Sunday’s print edition of The New York Times includes a map of the Middle East in an article by David D. Kirkpatrick about how “unmarked Israeli drones, helicopters and jets have carried out a covert air campaign, conducting more than 100 airstrikes inside Egypt, frequently more than once a week,” with the approval of Abdulfattah al-Sisi, the Egyptian army chief who seized power in a 2013 military coup.
It’s a fascinating article in line with recent reporting by Kirkpatrick on efforts by the Egyptian government to prime its population to accept US President Donald Trump’s decision to recognize Jerusalem as Israel’s capital.
But cartographers at the newspaper have detracted from the article and raised serious questions about the paper’s editorial policy by publishing a map of the region that includes Israel, but has wiped away the West Bank.
Questions from The Electronic Intifada to the foreign desk Sunday afternoon had received no response at the time of publication.
Is this a new policy by The New York Times or simply an egregious error?
If a mistake, how did it happen?
If Israel annexes the West Bank will the newspaper show the West Bank as Israeli?
Will the newspaper’s decision depend on whether the Trump administration accepts such an annexation?
Misleading the public
Notably, the online article does not include the map, but includes a different image of Israeli Prime Minister Benjamin Netanyahu, apparently attending a Jerusalem Post event, in which he is standing in front of a map of the region:
That map has also depicted the region as if the West Bank does not exist. It is difficult to tell, but it appears the occupied Golan Heights are included as part of Israel – and the Dead Sea is missing just as it is in the print newspaper’s map.
The photo caption included by The New York Times does not comment on the omission of the West Bank in the map behind Netanyahu that he appears to be using as part of his December 2017 presentation.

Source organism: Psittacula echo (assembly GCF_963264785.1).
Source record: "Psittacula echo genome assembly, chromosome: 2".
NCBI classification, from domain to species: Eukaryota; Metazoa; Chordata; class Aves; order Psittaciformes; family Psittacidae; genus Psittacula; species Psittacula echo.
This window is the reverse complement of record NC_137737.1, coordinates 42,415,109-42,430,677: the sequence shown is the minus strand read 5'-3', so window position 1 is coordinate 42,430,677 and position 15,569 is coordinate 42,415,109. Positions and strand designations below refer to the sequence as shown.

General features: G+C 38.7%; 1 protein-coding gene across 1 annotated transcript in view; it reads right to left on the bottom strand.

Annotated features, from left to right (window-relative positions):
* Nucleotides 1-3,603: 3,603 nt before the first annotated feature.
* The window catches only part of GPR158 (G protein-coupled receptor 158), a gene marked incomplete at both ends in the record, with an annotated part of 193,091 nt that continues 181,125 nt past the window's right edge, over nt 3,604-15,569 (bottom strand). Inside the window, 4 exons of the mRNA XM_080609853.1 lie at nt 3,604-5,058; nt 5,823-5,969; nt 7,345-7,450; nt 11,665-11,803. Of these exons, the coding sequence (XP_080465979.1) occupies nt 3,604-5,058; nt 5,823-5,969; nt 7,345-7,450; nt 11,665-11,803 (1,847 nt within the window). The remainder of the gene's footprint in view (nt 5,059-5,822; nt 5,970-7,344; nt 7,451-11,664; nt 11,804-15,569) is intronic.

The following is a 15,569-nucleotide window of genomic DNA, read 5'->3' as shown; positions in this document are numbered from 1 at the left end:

The online and print maps in question do depict the occupied Gaza Strip.
One possible conclusion is that Netanyahu and The Jerusalem Post are promoting a future in which some two million Palestinians are squeezed into a Gaza Strip bantustan while even more Palestinians in the West Bank (including East Jerusalem) are forced into a greater Israel in which they may or may not have voting rights.
By carving away Gaza, Israeli leaders may conclude that they can maintain a Jewish majority far into the future. Demographic indicators all the way back to 2005, as reported by The Electronic Intifada at the time, suggest Palestinians between the Jordan River and Mediterranean Sea may already outnumber Israel’s Jewish population.
Whether Palestinians are a majority or not, the “two-tier system” of laws and services identified by Human Rights Watch in the occupied West Bank, including East Jerusalem – is one clear marker of the apartheid that Palestinians face.
Having run the photograph of Netanyahu in front of a map erasing the West Bank, The New York Times owes its readers an explanation as to what this signifies.
And, having run almost precisely the same map itself, the newspaper must promptly explain to readers whether it accepts Israel’s erasure of the West Bank. The absence of a public editor is keenly felt at such times.
The New York Times has previously shown the occupied (and Israeli-annexed) Syrian Golan Heights as part of Israel and has made no move to issue a correction.
In a private letter to the newspaper about that illustration, I noted, “The map raises concerns for me that should Israel ever unilaterally annex all or part of the West Bank that New York Times maps might begin to show that annexed territory as part of Israel rather than as occupied territory seen as such by much of the international community.”
The map printed on Sunday dramatically escalates those concerns and, in fact, outstrips the pace at which I feared the newspaper might contribute to further dispossessing Palestinians.
If this new map was an error – as it could well be – a correction and explanation should quickly be presented to readers, many of whom will be alarmed at the West Bank’s disappearance and wondering why the newspaper has accepted the efforts of Netanyahu and The Jerusalem Post to mislead the public.
The New York Times published a correction on 8 February stating, “A map with an article on Sunday about a secret agreement between Egypt and Israel to allow Israeli strikes against Islamist militants in Egypt’s Northern Sinai omitted the boundaries of the West Bank.”